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“Glimpses of Srimad Bhagavatam” – National seminar held at Vijayawada on October 14th and 15th, 2017.

October 16, 2017

“Glimpses of Srimad Bhagavatam” – National seminar held at Vijayawada on October 14th and 15th, 2017.

Location of Hyndavi, Vijayawada

“Glimpses of Srimad Bhagavatam” – National seminar held at Vijayawada: Bharatiya Itihasa Sankalana Samiti[1](hereinafter mentioned as BISS), Andhra Pradesh conducted two National Seminars on Ramayanam – Historicity and Maha Bharatam – Historicity in 2013 and 2015 in Ongole and Rajamundhry respectively.  In 2017, the BISS conducted a national seminar at Vijayawada on October 14th and 15th on “Glimpses of Srimad Bhagavatam”. Now that “Historicity” was dropped might be noted. The venue was “Haindavi” Bhavan, Street besides Lotus Land Mark[2], Ramalingeswara Peta, Vijayawada-3. Actually, it is in Sector-5, and the location is known as “near Ice Factory”. Hyndavi building, Vijayawada - photo Rajesh PadmarOutstation delegates had some difficulty to reach the venue. Incidentally, the multi-storied building was built, completed and inaugurated last year[3]. Sri Siddheswarananda Bharati Swamy of Sri Siddheswari Peetham (Tamil Nadu) and Rashtriya Swayamsevak Sangh (RSS) All India Organising Secretary Dattatreya Hosabale inaugurated the RSS’s regional office ‘Hyndavi’ at Ayodhya Nagar here on August 5th, 2016 (Thursday)[4]. RSS office inaugrated 05-08-2016 Vijayawada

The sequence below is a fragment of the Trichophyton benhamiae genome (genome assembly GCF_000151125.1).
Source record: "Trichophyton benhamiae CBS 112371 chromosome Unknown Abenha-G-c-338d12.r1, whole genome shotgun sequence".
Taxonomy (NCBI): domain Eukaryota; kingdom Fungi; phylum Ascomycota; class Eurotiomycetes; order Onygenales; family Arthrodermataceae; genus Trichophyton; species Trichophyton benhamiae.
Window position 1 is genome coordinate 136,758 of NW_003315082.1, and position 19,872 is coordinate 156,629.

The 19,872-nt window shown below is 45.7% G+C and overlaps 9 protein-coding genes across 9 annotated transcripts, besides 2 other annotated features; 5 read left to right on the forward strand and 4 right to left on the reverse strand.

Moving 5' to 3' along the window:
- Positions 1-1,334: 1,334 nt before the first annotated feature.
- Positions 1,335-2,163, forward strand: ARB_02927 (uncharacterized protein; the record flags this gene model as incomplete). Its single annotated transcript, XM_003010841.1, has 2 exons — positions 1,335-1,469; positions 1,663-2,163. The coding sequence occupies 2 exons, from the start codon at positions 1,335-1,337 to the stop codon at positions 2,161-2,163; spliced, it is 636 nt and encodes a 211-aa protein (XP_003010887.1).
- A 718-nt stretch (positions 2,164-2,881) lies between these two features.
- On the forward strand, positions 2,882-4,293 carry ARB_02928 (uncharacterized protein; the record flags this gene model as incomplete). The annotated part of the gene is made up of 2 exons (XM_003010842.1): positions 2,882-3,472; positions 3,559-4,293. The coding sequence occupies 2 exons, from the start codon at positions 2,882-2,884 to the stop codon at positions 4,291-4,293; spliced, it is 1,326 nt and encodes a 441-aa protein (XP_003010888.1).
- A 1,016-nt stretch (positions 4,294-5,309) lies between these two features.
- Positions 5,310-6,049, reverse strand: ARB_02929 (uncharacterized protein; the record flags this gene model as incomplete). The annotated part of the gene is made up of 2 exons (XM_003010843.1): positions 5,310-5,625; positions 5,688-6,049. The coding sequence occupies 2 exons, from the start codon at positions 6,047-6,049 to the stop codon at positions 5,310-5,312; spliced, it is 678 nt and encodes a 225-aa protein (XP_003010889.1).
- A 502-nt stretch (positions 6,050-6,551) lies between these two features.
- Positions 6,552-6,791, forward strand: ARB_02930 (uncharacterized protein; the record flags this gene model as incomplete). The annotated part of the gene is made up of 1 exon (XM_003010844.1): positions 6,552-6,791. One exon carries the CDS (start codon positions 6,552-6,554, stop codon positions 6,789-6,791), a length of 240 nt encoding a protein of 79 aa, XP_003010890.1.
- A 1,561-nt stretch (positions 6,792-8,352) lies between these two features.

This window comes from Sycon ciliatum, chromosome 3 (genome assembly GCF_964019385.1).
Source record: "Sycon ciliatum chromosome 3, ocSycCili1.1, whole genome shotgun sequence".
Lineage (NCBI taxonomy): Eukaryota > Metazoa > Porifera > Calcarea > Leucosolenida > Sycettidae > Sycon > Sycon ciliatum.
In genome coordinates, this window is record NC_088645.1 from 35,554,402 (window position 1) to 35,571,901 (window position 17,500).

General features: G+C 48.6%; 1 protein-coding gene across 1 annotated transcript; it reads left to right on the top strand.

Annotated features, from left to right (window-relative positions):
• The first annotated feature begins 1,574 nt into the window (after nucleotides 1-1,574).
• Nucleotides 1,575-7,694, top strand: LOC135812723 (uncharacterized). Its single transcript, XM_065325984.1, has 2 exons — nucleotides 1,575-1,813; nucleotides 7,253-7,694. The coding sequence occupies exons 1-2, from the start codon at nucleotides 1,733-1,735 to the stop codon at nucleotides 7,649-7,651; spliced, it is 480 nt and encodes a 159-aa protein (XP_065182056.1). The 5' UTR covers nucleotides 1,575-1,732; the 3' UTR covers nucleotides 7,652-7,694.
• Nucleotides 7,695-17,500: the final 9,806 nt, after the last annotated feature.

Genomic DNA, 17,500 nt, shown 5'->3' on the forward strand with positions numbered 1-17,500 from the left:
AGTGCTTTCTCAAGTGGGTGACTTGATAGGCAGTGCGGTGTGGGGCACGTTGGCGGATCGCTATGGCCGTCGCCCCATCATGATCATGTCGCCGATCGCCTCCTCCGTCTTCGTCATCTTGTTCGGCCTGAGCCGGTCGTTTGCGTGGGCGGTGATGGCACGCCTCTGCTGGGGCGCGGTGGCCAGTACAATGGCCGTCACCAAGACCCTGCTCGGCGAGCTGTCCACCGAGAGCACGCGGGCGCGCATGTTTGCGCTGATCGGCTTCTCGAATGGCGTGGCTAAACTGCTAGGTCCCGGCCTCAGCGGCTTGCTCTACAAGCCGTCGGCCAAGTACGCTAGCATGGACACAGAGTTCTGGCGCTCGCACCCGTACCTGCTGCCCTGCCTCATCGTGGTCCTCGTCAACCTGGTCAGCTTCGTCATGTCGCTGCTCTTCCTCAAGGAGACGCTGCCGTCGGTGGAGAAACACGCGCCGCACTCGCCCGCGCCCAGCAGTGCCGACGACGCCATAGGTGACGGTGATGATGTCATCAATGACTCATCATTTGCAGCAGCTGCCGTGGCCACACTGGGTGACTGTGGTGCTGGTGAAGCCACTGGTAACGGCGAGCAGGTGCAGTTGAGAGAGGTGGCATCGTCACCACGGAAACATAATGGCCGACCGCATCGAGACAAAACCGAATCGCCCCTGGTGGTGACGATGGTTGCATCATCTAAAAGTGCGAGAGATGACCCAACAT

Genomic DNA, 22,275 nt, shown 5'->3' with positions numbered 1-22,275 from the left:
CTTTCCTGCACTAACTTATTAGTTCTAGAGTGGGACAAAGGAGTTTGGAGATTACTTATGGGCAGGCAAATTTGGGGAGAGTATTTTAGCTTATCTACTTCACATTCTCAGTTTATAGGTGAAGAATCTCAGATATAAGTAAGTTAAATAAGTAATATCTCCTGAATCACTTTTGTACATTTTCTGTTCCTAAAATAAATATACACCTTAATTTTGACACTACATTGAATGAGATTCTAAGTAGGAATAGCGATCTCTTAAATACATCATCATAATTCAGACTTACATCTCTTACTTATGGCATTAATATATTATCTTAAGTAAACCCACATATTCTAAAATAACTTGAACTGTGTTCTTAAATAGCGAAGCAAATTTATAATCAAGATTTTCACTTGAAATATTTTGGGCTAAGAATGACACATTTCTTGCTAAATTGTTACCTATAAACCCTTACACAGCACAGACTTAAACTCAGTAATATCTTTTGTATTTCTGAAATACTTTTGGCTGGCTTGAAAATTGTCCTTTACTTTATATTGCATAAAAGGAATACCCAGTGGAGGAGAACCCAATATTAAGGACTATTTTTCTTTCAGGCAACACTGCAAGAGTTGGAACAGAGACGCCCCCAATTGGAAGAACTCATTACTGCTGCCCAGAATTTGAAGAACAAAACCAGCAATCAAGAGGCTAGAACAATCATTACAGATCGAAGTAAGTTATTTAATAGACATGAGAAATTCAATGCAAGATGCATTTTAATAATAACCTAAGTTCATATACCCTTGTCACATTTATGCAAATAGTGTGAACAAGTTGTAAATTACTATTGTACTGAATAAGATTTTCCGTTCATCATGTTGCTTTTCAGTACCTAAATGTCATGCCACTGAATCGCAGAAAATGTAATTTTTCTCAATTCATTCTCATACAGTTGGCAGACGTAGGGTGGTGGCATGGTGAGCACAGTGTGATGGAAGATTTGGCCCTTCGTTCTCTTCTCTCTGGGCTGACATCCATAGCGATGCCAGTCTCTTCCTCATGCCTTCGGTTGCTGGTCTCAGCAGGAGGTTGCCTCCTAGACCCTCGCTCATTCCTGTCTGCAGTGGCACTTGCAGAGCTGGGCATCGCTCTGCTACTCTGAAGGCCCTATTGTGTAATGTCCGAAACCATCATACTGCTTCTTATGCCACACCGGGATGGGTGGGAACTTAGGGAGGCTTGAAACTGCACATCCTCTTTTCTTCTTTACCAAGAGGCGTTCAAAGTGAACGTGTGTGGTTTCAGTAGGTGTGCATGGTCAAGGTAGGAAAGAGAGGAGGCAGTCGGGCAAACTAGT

The seminar hall has been equipped with Power point and other provisions. The organizers had made good arrangements – food, accommodation etc., for the delegates. Sri Koti Lakshmana Rao, secretary, BISS has been instrumental in bringing different researchers, scholars and others together.

Haindavi Bhawan -L-R view

Theme of the Seminar: Research Papers were received from scholars, Research Students and people who were interested in History of ancient India / Bharat and its culture, tradition, heritage and civilization. The organizers expressed in their circular specifically that the Samiti desired that the main focus of the presentations in the seminar should be on historical, geographical, political, social, and cultural as well as Dharmic and ethical perspectives. They suggested the following topics in the context:

1.       Viswa srushti

2.      Propositions on Dharma

3.      Astronomical perspectives

4.      Geographical references

5.      Rivers, Mountains, Forests